I've had this faceted tourmaline floating around my gem box for over six years waiting for just the right ring idea- it's my favorite color, a dark peridot, but far more durable than actual peridot, and thus suitable for a ring stone.  One reason that I was interested in taking this class is that I've always liked seeing the juxtaposition of the "coarseness" of steel against the "preciousness" of silver, gold, and faceted stones-this ring gave me the chance to try it out!  The ring shank is made of a re-used cotter pin, lined with silver which I made slightly wider than the steel, and hammered up and around the edges for a decorative bead edge.



More tools!  These are draw ring pullers for atmosphere firing- one was a trial by fire on just how much I like doing twists (a lot, as it turns out), and the other is very simple, with a little forged leaf decoration on the loop for hanging it up for storage.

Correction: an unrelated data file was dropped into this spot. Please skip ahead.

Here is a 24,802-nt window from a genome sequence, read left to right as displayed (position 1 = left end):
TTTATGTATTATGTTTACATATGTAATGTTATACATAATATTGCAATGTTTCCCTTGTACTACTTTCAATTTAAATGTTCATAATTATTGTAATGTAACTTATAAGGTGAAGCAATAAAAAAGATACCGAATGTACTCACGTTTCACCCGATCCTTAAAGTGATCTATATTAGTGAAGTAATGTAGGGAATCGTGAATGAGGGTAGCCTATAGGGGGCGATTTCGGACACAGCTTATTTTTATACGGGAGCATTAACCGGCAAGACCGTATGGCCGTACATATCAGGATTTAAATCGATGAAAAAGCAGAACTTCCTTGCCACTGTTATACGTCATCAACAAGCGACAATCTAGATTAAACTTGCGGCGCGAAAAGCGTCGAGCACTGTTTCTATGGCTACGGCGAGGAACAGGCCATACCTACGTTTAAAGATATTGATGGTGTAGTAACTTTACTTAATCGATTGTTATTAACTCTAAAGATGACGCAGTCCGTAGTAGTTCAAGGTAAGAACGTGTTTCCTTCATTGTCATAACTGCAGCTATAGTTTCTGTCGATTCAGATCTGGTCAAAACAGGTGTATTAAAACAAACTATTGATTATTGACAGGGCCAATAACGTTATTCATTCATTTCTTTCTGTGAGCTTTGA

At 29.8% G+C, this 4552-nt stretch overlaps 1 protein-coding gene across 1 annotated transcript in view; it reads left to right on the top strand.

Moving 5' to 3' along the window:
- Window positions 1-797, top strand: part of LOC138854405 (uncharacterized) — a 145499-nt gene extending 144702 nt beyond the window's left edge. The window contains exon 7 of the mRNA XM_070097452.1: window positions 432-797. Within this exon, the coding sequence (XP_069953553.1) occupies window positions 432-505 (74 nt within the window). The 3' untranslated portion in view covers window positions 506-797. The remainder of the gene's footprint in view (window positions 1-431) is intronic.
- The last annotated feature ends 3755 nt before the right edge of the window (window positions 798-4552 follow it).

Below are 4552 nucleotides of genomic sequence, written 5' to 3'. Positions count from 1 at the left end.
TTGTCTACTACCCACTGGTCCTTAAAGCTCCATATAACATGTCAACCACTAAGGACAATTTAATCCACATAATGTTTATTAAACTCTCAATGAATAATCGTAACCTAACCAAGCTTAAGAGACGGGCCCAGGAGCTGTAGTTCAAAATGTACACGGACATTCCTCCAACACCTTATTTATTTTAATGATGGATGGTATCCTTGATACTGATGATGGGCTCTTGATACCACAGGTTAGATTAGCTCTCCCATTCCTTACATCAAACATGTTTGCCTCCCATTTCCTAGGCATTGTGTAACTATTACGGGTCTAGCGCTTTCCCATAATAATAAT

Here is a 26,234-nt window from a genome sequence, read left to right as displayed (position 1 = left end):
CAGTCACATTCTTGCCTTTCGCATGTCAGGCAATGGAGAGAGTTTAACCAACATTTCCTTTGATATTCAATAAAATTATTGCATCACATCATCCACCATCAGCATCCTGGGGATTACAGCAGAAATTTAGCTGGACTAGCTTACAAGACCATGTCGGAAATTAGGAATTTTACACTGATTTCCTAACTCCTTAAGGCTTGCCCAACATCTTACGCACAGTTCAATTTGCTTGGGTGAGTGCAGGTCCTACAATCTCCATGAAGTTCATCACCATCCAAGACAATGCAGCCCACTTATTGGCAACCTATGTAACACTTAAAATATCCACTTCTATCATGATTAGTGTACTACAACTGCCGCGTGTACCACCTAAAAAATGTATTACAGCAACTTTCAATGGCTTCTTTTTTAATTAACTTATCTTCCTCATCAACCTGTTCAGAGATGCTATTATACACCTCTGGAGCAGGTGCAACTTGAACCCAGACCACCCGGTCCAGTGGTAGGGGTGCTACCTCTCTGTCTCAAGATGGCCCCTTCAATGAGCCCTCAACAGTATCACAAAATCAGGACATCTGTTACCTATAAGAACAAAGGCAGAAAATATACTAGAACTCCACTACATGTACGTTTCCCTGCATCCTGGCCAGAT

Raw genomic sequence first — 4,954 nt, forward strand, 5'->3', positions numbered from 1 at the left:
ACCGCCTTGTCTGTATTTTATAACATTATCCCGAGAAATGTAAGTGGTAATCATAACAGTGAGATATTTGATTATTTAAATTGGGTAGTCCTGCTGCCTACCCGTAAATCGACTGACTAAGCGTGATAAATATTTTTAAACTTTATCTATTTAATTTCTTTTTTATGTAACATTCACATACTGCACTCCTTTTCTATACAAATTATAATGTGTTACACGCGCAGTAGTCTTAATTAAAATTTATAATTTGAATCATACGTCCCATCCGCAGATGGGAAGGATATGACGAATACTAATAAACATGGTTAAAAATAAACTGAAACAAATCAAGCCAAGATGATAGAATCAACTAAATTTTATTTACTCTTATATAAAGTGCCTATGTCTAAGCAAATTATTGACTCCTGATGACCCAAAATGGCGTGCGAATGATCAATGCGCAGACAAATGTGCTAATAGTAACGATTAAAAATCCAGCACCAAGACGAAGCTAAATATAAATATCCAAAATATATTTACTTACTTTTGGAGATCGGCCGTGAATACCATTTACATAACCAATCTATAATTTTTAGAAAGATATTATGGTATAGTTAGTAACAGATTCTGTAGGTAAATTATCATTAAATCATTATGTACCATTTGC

Other fun stuff:  I spent yesterday at the fabulous new MICA Gallery in Bakersville- it's a new cooperative gallery run by a group of local artists (mostly potters).  They did an amazing job putting it together- it has enough polish to make it classy and uncluttered, but without giving it the frigid traditional gallery atmosphere...and they have a truly inspired display layout; zig-zag islands of shelves that are divided into segments that allow viewing from either one side or both sides, so you can never see everything from one angle.  It pulls you through and makes you wonder what is on the other side...there are also pedestals and shelves along the walls, and a long table running through the center as a domestic touch.